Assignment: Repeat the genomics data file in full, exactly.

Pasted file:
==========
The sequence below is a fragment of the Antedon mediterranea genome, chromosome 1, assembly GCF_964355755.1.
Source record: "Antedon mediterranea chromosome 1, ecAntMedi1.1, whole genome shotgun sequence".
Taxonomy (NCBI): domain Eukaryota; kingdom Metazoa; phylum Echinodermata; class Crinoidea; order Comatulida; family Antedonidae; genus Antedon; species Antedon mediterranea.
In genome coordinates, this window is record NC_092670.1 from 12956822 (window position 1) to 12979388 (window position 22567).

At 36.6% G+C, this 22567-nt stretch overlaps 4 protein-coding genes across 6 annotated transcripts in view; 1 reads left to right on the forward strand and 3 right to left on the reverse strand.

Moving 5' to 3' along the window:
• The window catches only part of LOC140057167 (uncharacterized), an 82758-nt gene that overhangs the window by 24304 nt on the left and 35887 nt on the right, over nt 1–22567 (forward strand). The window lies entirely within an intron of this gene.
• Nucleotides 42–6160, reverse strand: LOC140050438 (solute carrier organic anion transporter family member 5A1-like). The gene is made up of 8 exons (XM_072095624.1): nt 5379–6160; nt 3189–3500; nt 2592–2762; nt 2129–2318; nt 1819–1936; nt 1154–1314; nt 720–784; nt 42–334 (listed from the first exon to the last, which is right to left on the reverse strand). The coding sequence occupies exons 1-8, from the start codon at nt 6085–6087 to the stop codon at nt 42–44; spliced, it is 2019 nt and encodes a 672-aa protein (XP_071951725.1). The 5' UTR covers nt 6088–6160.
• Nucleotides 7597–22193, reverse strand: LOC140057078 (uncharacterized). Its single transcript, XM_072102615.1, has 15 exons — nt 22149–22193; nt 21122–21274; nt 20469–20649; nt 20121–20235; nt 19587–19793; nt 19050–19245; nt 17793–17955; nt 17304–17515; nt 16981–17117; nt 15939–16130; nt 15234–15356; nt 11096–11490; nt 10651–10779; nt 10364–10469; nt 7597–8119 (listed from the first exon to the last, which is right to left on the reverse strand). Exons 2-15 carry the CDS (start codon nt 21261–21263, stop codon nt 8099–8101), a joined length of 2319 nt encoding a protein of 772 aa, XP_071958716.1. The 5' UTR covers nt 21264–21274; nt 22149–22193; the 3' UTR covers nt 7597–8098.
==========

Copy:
The sequence below is a fragment of the Antedon mediterranea genome, chromosome 1, assembly GCF_964355755.1.
Source record: "Antedon mediterranea chromosome 1, ecAntMedi1.1, whole genome shotgun sequence".
Taxonomy (NCBI): domain Eukaryota; kingdom Metazoa; phylum Echinodermata; class Crinoidea; order Comatulida; family Antedonidae; genus Antedon; species Antedon mediterranea.
In genome coordinates, this window is record NC_092670.1 from 12956822 (window position 1) to 12979388 (window position 22567).

At 36.6% G+C, this 22567-nt stretch overlaps 4 protein-coding genes across 6 annotated transcripts in view; 1 reads left to right on the forward strand and 3 right to left on the reverse strand.

Moving 5' to 3' along the window:
• The window catches only part of LOC140057167 (uncharacterized), an 82758-nt gene that overhangs the window by 24304 nt on the left and 35887 nt on the right, over nt 1–22567 (forward strand). The window lies entirely within an intron of this gene.
• Nucleotides 42–6160, reverse strand: LOC140050438 (solute carrier organic anion transporter family member 5A1-like). The gene is made up of 8 exons (XM_072095624.1): nt 5379–6160; nt 3189–3500; nt 2592–2762; nt 2129–2318; nt 1819–1936; nt 1154–1314; nt 720–784; nt 42–334 (listed from the first exon to the last, which is right to left on the reverse strand). The coding sequence occupies exons 1-8, from the start codon at nt 6085–6087 to the stop codon at nt 42–44; spliced, it is 2019 nt and encodes a 672-aa protein (XP_071951725.1). The 5' UTR covers nt 6088–6160.
• Nucleotides 7597–22193, reverse strand: LOC140057078 (uncharacterized). Its single transcript, XM_072102615.1, has 15 exons — nt 22149–22193; nt 21122–21274; nt 20469–20649; nt 20121–20235; nt 19587–19793; nt 19050–19245; nt 17793–17955; nt 17304–17515; nt 16981–17117; nt 15939–16130; nt 15234–15356; nt 11096–11490; nt 10651–10779; nt 10364–10469; nt 7597–8119 (listed from the first exon to the last, which is right to left on the reverse strand). Exons 2-15 carry the CDS (start codon nt 21261–21263, stop codon nt 8099–8101), a joined length of 2319 nt encoding a protein of 772 aa, XP_071958716.1. The 5' UTR covers nt 21264–21274; nt 22149–22193; the 3' UTR covers nt 7597–8098.